Oil, banks trip up European shares
LONDON, May 26 European shares slid in thin trade on Friday as shares in energy firms and banks dropped, ending a lacklustre week relatively little changed.
(Adds PJT Partners' role as IPO adviser)
By Pamela Barbaglia and Dasha Afanasieva
LONDON, March 10 Private equity firm Blackstone has appointed more banks to help prepare for an initial public offering (IPO) of shares in its European warehouse owner Logicor, that could be valued at 13 billion euros ($14 billion), according to two sources familiar with the matter.
Wall Street banks Morgan Stanley, Goldman Sachs , Bank of America Merrill Lynch have been selected by Blackstone to work on the potential listing in London alongside Citi, although no final decision to proceed has been taken, according to one of the sources.
Boutique investment bank PJT Partners is acting as Logicor's IPO adviser and has helped the London-based firm selecting the banks underwriting the deal, another source familiar with the matter said.
Blackstone declined to comment.
Logicor was founded by Blackstone's real estate division in 2012 to manage and operate its European logistics assets. Counting Amazon among its clients, it has become the largest owner of European logistics and distribution properties, covering a total of 13.6 million square metres across Europe.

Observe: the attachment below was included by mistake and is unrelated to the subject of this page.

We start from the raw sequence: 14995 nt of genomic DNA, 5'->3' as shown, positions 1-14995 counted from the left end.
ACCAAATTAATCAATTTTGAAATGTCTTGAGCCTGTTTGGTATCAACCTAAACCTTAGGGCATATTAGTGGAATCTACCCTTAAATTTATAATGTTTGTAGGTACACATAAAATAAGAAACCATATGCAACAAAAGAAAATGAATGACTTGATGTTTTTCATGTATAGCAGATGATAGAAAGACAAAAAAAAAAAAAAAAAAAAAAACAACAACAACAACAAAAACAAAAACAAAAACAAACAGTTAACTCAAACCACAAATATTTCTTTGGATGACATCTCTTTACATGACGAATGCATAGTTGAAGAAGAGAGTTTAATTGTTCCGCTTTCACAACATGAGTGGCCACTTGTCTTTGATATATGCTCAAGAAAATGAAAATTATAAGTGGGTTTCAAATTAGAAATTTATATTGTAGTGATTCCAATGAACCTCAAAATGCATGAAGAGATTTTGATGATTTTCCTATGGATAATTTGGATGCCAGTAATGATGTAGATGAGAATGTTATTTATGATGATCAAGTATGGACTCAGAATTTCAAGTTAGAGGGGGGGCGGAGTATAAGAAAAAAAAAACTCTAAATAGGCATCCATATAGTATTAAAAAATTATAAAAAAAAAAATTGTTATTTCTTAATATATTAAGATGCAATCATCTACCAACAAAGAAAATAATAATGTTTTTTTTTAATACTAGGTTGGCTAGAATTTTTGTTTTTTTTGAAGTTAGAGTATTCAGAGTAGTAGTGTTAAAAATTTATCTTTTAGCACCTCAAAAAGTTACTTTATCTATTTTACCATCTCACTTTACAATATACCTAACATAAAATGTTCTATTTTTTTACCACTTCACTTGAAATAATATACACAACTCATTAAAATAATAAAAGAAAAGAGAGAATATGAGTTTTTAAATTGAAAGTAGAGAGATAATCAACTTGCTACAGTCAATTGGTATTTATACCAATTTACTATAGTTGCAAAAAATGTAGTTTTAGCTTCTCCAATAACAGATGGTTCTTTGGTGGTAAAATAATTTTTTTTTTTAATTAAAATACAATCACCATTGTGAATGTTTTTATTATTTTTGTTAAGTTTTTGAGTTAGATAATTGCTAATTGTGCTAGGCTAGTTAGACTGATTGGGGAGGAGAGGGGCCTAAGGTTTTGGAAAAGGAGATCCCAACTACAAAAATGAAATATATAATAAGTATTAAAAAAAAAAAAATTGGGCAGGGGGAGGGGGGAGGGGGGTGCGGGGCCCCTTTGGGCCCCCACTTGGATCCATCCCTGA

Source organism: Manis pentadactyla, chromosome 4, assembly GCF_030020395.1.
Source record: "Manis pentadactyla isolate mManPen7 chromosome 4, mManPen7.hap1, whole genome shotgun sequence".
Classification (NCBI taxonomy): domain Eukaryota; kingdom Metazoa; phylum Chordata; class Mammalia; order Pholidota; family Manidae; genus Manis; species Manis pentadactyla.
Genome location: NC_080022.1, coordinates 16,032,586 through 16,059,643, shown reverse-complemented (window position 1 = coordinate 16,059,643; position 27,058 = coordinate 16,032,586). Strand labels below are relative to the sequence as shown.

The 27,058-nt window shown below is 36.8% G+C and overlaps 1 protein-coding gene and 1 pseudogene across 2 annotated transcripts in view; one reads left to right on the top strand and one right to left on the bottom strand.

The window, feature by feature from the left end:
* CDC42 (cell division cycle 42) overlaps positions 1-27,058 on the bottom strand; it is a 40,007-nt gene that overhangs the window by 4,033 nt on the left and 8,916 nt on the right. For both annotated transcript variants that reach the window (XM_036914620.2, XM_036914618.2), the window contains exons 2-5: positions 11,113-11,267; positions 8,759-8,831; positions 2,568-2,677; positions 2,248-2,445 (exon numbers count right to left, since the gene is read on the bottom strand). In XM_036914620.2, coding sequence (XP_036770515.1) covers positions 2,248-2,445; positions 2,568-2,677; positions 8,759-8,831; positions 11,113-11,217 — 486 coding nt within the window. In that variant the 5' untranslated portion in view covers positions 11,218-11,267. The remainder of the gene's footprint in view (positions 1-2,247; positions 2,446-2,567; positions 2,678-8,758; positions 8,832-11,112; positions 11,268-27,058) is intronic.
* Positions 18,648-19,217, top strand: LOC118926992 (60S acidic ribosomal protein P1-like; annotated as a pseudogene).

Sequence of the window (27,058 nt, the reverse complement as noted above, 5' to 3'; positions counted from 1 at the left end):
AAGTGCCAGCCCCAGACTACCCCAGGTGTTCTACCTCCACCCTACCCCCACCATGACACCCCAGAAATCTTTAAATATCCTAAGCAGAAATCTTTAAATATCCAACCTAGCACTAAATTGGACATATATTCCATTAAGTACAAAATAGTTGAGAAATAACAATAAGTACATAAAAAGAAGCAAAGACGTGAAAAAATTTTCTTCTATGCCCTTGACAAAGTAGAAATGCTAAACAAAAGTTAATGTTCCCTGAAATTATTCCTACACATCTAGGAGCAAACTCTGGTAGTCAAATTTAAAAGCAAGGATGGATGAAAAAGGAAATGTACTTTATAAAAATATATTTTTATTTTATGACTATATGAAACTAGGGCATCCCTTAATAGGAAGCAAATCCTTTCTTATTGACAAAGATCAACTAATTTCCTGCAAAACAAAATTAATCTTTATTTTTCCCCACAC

Reuters reported in December that Blackstone was hiring banks to prepare for an IPO of Logicor, several people with knowledge of the situation said at the time.
Goldman Sachs and Eastdil Securities had already been chosen to help with the listing but the global coordinators had not yet been appointed, one of the sources involved in the process said.
Sky News first reported the appointments. ($1 = 0.9429 euros) (Additional reporting by Greg Roumeliotis in New York; Writing by Anjuli Davies; Editing by Rachel Armstrong, Ruth Pitchford)
* Autodis Group - Autodis Group will divest subsidiary AD Poland to Rhiag Group, a wholly owned subsidiary of LKQ Corporation
LONDON, May 26 Asian LNG spot prices fell this week due to a lack of significant new demand from the Middle East and others as supplies emerged from Papua New Guinea, Angola, Abu Dhabi and Russia.